SPM 06-27-2020: Heavy Rainfall and Severe Weather Return

Issue Date: Saturday, June 27th, 2020
Issue Time: 10AM MDT


Boy did it rain yesterday! The 10- to 30-minute totals from storms were quite impressive as low-level moisture returned behind a cold front and paired with shortwaves moving through the flow at peak heating. Although storms were moving at a moderate pace it did not keep them from dumping buckets of rain. That was to be expected with dew points in the 50Fs over the adjacent eastern plains. Enhance convergence along the Palmer Ridge helped enhance rain rates and produce a brief funnel cloud (spotter network). I don’t love the QPE below as I think it underestimates some of the localized totals yesterday, so I’m going to focus on totals produced by rainfall gages.

First, over the Denver Metro area, the Lakewood area had a couple rounds of rainfall. The highest ALERT gage recorded 1.69 inches (Upper Sloan Detention Pond) for the 24-hour period. Of the 1.69 inches, 1.20 inches fell in a span of 10 minutes – that translate to between a 100- and 200-year rainfall at the 10-minute duration! The Willow Creek gage just south of Castle Rock was also impressive, which was the same storm that later produced a Tornado Warning near the Springs. In a 30-minute span, there was 1.48 inches of rainfall, which is about a 1 in 25-year event. NWS Boulder issued a handful of Flood Advisories for the storms and one Flash Flood Warning.

Further south, over the USAF Academy, a gage recorded about the same for the same storm, 1.57 inches (1.42 inches in less than an hour). From 4:10 to 4:30PM, 0.75 inches of rain were recorded, and a Flash Flood Warning was issued at 4:35PM. Along with heavy rainfall, the storm produced golf ball sized hail (1.75 inches) and stalled cars on Voyager Parkway due to high water. As storms rolled east, the produced strong winds (55 mph), which caused damage in Yuma and Kit Carson Counties. Storms that moved into Logan County produced not only 50-mph winds but also baseball sized hail that knocked out car windows (2.75 inch)! All storms over eastern Colorado produced spikes in small streams, but no gulch or small streams reported flooding as of this morning.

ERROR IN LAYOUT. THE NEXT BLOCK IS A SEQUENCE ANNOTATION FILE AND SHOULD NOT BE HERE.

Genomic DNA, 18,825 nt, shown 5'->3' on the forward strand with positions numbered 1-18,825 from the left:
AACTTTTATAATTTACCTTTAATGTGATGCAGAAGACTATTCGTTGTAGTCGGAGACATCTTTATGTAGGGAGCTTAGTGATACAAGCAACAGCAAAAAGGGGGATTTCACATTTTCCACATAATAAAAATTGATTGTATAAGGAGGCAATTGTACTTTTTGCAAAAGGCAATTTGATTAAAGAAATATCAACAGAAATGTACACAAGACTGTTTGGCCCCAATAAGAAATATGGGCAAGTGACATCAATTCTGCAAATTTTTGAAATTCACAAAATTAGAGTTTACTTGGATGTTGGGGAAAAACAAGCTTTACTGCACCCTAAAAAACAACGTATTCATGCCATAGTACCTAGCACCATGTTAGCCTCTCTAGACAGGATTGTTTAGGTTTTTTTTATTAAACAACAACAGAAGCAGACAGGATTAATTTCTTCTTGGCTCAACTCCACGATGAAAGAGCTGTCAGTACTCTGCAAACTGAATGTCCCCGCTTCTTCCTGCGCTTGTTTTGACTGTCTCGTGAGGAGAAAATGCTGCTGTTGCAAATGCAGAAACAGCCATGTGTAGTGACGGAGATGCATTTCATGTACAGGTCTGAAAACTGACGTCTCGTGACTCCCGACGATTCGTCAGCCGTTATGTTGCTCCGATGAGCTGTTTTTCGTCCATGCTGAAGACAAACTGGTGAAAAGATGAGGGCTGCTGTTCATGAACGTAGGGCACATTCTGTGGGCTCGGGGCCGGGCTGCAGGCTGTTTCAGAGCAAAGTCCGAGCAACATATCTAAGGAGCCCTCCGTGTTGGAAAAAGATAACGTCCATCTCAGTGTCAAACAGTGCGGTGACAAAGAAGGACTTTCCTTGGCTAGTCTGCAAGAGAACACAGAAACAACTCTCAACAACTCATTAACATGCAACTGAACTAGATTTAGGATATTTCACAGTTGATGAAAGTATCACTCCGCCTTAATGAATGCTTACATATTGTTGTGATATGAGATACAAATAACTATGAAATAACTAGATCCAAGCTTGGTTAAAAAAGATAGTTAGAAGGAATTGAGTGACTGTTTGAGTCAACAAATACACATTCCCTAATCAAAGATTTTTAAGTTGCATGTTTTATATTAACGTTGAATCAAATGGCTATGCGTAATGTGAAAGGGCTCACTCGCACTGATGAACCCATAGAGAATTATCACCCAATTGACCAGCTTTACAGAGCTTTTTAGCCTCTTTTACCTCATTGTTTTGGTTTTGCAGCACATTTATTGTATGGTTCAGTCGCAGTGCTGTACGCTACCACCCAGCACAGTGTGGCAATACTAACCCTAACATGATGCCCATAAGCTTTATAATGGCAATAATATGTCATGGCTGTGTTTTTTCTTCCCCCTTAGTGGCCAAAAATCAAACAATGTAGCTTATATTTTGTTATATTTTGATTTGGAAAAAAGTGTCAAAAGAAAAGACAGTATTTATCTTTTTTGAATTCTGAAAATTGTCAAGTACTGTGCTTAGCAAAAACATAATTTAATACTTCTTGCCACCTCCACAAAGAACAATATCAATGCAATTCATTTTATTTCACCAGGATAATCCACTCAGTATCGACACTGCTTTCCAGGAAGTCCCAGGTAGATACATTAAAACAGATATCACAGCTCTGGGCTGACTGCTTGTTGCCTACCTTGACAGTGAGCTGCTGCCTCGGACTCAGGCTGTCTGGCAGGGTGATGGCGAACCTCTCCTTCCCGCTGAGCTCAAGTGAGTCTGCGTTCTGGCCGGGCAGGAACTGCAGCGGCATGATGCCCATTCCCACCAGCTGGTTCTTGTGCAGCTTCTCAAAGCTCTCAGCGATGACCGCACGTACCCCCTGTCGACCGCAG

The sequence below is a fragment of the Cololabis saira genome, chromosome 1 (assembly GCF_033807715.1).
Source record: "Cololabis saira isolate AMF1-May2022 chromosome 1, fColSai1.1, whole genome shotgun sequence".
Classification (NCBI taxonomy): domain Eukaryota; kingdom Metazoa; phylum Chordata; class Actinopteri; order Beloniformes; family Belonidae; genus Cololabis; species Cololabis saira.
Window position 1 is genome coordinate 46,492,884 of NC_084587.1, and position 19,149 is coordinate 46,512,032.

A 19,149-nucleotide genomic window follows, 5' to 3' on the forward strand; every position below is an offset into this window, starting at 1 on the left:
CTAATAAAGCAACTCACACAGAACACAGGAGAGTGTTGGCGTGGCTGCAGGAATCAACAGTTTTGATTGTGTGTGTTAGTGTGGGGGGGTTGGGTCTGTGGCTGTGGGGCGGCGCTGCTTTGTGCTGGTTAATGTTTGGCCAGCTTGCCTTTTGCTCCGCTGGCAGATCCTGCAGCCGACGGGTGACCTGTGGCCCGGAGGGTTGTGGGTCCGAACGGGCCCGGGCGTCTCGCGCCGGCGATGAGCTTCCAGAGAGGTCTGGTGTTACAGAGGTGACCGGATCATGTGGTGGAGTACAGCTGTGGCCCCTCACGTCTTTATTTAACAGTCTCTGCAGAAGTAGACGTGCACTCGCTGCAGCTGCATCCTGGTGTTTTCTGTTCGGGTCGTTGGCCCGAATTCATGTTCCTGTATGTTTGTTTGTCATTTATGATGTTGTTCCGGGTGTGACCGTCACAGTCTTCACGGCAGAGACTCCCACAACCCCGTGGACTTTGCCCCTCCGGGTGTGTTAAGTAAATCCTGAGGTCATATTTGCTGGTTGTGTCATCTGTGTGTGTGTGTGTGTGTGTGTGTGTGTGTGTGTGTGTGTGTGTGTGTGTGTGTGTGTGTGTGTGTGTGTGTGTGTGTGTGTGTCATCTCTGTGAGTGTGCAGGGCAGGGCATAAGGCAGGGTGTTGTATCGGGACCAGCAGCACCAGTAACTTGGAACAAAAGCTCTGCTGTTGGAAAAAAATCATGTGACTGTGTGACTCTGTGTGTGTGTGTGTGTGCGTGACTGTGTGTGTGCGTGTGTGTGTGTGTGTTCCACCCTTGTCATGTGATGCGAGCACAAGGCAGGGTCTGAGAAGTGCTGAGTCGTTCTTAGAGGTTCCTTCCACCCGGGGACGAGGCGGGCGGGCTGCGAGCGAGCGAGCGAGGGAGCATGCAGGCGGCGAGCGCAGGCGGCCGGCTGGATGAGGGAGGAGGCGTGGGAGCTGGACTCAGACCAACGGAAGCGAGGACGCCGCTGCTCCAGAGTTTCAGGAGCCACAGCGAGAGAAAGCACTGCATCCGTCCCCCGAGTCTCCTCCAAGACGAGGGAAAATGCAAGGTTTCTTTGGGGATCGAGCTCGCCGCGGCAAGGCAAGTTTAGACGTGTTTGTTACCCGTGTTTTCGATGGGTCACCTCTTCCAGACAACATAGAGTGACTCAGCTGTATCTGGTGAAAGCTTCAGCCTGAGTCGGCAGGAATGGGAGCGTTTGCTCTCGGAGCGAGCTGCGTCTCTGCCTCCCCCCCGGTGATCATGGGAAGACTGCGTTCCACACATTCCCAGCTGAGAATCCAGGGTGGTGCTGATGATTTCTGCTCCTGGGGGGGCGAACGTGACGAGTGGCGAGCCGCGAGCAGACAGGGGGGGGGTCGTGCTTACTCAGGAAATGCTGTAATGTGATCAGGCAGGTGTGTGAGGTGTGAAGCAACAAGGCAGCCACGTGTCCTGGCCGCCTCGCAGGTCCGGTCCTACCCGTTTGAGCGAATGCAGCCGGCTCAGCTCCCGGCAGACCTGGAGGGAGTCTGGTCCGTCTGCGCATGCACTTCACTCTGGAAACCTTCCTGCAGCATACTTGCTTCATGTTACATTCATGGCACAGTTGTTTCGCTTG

Back to the west, gusty outflow winds were the main hazard as the low-levels were quite dry. A 63-mph gust was recorded in Mesa County, and this same storm produced ½ inch hail in Grand Junction. Radar estimated another 0.20 inches of rain or so for the area. That puts 48-hour totals around a half inch for the area.

For precipitation estimates over your area in the last 24-hours, scroll down to the State Precipitation Map below.

Click Here For Map Overview

The map below shows radar-estimated, rainfall gage-adjusted Quantitative Precipitation Estimates (QPE) across Colorado. The map is updated daily during the operational season (May 1 – Sep 30) by 11AM. The following six layers are currently available: 24-hour, 48-hour and 72-hour total precipitation, as well as maximum 1-hour, 2-hour and 6-hour precipitation over the past 24 hour period (to estimate where flash flooding may have occurred). The 24-hour, 48-hour and 72-hour total precipitation contain bias corrections that are not disaggregated into the hourly estimates, so there will likely be some differences. The accumulation ending time is 7AM of the date shown in the bottom right corner. Also shown optionally are vulnerable fire burn areas (post 2012), which are updated throughout the season to include new, vulnerable burn areas. The home button in the top left corner resets the map to the original zoom.